After working in television and films for over a decade, writer Venita Coehlo, who engages with “words, images and paint”, settled for a life of quiet in Goa. However, her books for children and young adults have established her as a writer to look out for. A storyteller since she was a child, her tales are maybe the stories she always wanted to listen to while growing up, she says. Her book, Tiger by the Tail, won a special jury mention at the Neev Awards last year, and Dead as a Dodo won The Hindu Goodbooks award for Best Children’s Fiction in 2016. While The Washer of the Dead is a collection of feminist ghost stories, in Soap: Writing and Surviving Television, she drew from her experience on shows such as Jassi Jaisi Koi Nahi, Na Bole Tum Na Maine Kuch Kaha, and Trikaal. Her eighth book, All of Me, released recently. Excerpts:
You said that a comment by former British Prime Minister David Cameron triggered the idea for All of Me.
David Cameron contributed to the book by making me hopping mad. I’ve always believed that inspiration never lasts, anger does. Each of my books has come out of outrage and anger over some injustice. Cameron was asked if England would be returning the Koh-i-noor, and he said: ‘I don’t believe in returnism’. His casual colonial arrogance made me so angry that it lasted a book.
Tell us the idea behind the story. Why are there five characters in the protagonist’s head?
Castor has been locked away in a basement for five dark years. For company, he has created multiple personalities. There is Mr Pickwick, the Bible-quoting father figure; Miss Trent, the germ-phobic governess; Skinner, the smart street urchin, and the brilliant Infant Prodigy. Together they become the detective, each bringing his/her own unique skill to the game. At a deeper level, they represent Castor’s fragmented self, which he has to learn to heal and make whole. I was hooked on the idea of a detective using his multiple personalities to solve cases.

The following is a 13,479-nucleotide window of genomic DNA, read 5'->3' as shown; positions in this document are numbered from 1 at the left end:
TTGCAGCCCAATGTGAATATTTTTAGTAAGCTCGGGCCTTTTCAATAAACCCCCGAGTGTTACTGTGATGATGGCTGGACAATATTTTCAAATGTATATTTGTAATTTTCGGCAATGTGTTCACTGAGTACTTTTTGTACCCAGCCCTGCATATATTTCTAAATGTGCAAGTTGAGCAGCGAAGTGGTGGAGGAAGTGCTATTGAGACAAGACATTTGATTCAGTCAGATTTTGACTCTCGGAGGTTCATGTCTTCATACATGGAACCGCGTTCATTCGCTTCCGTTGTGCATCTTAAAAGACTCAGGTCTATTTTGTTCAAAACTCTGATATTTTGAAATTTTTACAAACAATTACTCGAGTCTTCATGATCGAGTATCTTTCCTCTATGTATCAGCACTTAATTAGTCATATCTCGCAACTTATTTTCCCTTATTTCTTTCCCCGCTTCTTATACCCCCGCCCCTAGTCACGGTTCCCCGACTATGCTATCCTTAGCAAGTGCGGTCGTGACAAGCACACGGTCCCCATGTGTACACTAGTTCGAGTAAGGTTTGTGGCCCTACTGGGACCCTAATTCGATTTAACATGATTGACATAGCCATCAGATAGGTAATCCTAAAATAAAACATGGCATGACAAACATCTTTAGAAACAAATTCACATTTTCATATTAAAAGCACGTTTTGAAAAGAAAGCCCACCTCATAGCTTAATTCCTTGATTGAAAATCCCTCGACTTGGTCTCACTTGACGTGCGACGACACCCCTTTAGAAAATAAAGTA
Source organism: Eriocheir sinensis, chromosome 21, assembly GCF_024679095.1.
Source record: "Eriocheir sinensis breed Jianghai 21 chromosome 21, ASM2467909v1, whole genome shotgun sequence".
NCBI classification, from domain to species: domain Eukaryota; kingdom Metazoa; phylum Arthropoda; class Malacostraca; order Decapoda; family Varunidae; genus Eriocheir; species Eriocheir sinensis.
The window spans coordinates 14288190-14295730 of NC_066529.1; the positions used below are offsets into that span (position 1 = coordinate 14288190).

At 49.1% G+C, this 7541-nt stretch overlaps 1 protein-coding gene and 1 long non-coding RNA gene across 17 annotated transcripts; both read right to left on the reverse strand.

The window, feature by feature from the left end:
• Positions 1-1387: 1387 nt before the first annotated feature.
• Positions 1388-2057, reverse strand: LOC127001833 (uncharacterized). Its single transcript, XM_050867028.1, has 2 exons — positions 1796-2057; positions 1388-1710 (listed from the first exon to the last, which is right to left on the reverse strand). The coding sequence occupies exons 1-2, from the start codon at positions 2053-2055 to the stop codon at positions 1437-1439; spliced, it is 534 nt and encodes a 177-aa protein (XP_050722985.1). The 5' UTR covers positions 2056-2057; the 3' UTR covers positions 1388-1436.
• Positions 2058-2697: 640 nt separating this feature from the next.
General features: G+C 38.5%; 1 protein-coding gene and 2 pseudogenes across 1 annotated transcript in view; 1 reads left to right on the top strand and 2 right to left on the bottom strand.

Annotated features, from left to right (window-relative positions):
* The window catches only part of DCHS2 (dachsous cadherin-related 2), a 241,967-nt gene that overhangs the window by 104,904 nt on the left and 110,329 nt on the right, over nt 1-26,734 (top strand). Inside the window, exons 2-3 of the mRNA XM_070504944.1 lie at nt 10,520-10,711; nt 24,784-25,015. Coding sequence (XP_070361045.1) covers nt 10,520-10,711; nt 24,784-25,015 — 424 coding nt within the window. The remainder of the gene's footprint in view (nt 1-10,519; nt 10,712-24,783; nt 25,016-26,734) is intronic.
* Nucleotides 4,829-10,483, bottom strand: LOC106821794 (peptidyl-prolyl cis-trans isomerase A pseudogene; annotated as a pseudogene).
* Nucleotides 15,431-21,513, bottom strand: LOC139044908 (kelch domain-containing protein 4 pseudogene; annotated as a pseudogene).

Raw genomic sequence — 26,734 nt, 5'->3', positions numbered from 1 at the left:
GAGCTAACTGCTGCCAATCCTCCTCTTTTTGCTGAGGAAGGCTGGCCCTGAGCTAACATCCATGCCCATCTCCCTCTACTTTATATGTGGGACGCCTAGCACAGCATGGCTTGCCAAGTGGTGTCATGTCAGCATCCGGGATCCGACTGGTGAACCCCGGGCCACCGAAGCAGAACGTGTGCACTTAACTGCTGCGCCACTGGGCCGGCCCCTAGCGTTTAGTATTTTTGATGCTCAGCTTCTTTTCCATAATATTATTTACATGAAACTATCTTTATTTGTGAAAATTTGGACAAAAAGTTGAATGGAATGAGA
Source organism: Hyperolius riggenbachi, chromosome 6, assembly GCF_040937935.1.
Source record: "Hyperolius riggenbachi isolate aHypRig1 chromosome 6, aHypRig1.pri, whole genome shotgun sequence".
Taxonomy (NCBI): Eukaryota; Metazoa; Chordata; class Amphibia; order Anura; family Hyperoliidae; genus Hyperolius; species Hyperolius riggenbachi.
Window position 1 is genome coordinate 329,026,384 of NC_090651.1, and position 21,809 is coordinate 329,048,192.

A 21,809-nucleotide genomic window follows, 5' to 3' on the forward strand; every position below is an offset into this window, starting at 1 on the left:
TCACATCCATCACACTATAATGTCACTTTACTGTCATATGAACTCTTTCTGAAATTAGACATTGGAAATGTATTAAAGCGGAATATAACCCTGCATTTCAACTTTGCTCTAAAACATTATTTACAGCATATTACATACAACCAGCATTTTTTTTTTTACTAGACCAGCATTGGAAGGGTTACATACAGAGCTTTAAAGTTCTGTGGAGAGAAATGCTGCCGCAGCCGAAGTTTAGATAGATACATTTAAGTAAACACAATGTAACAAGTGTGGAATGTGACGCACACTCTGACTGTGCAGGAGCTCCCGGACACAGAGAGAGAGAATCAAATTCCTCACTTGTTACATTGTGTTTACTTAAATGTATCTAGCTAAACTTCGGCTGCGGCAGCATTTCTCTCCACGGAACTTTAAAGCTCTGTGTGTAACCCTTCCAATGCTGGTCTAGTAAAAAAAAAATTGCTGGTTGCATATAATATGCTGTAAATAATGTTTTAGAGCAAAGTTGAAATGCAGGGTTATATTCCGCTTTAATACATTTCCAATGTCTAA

Your stories have young urchins, mischievous boys as protagonists. What do you like about them?
I love the underdog. The one who no one will bet on, but who is resilient, smart and innovative. Indian jugaad comes out of generations of people turning desperate and wanting creative solutions. But I do think it’s time I did some girl protagonists as well.
What does it take to write for children?
It kept me sane through the madness of television. TV ran my kitchen; writing for kids saved my soul. Children have small attention spans, are easily distracted, and go in search of the new and intriguing. Our secret weapon is that we construct only half of the story. The other half plays out in the child’s head. That makes the story uniquely theirs, and that is the reason I think books will always survive.
The fun part is that I get to do stuff that you wouldn’t ever get to do on a big screen. Tiger by the Tail has a climax where 250 tigers stroll through Tiananmen Square. Dead as A Dodo has billionaires dining in an ice palace at the North Pole. And, of course, All of Me has multiple personalities, and a Mountain of Light.
What’s your next book about?
The next book for kids is the sequel to Dungeon Tales. For adults, I have Whisper in the Wind that tells the eerie tale of a murder set in Portuguese Goa. And I am working on a non-fiction book based on the years I spent in an ashram, trying to find a path to spirituality.
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